‘Probably, because of my own issues, I feel it is so important to show the reality of life for women working in prostitution, the effects it has on them psychologically, emotionally, in relationships with men, how they are viewed and how they feel they are viewed by society as outsiders and outcasts.
‘It’s easy for some people to judge. But seeing these women as real people, with real feelings, and acquiring an insight into the tormented childhoods most have suffered and their painful present lives, allows people who are not in that life to gain an informed perception of who these women really are and with that knowledge, are less likely to form snap judgements’.
Ruth’s star is definitely on the rise; Caffeine Nights recently announced that they will be publishing Ruth’s debut novel Soul Destruction in 2013.
‘I would say I am blessed. I have come through a great deal in my life and have a peaceful life in the countryside. I am lucky to have two wonderful children, an adorable dog, a great family, and some very special friends, and now this offer from Caffeine Nights. Amazing.’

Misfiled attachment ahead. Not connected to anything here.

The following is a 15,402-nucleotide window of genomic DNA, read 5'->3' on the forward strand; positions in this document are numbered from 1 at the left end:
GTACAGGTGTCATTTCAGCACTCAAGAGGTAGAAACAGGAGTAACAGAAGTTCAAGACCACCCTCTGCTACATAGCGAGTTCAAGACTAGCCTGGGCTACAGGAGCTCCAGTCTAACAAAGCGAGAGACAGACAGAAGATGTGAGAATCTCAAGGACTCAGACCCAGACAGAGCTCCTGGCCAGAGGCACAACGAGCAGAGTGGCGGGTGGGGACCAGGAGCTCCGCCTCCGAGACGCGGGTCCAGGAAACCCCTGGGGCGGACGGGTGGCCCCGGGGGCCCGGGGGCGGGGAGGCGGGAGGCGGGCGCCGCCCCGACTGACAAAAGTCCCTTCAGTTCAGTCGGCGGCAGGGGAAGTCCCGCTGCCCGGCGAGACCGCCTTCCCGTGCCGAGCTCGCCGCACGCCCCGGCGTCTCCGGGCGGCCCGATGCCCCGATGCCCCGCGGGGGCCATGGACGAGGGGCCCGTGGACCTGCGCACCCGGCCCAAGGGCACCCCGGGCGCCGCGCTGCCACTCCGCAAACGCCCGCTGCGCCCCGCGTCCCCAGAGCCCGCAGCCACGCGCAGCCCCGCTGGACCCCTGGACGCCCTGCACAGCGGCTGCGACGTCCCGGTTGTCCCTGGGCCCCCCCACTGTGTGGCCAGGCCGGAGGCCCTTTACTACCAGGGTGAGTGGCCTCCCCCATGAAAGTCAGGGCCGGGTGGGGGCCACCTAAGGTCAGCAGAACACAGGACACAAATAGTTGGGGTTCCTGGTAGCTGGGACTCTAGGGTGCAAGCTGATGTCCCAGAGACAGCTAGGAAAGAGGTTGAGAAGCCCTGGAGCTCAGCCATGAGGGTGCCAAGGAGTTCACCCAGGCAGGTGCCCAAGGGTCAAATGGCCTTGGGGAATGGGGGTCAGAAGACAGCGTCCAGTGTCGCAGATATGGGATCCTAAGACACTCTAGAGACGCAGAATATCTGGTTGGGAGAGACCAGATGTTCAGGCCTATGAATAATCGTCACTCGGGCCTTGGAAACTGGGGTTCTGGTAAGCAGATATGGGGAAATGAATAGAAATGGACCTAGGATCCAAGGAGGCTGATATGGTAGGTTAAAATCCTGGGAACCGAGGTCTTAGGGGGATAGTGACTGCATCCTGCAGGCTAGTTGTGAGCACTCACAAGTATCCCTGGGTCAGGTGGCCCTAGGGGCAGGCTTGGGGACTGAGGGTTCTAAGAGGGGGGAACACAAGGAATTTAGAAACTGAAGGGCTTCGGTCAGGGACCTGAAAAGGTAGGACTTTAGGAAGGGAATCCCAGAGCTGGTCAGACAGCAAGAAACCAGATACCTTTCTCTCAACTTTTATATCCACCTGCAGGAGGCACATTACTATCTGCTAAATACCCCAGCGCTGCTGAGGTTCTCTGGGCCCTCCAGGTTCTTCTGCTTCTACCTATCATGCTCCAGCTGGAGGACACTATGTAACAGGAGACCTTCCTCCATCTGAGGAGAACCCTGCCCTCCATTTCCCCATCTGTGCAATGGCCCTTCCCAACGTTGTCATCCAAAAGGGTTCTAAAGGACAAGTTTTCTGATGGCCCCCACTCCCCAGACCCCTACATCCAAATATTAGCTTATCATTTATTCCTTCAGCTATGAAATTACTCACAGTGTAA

I leave the interview heartened at the fact that a genuine original voice is coming to light in the work of a strong, fascinating woman.
“In Her Own Words… Interview with a London Call Girl” is available to download from Amazon UK at http://amzn.to/P992RY for 77p and from Amazon US at http://amzn.to/Qo3SZDfor 99c. It is also available worldwide.
To learn more about Ruth Jacobs and the Soul Destruction series of novels visit her website at www.soul-destruction.com
Ruth Jacobs on Twitter http://twitter.com/RuthFJacobs
Ruth Jacobs on Facebook http://www.facebook.com/rujacobs
Soul Destruction on Facebook http://www.facebook.com/SoulDestructionSeries
Soul Destruction on YouTube http://www.youtube.com/user/RuthFJacobs/videos
Ruth can be contacted about her charity publication through Tempest PR at firstname.lastname@example.org
Tags: call girl, Claire-Louise Meadows, drug addict, drug use, empathy, happy hooker, harsh reality, mid twenties, multiple times, prostitutes, prostitution, royalties, Ruth Jacobs, sexual abuse, sexual act, star hotel, stares, stress disorder, thousand pounds, traumatic experiences, unedited transcript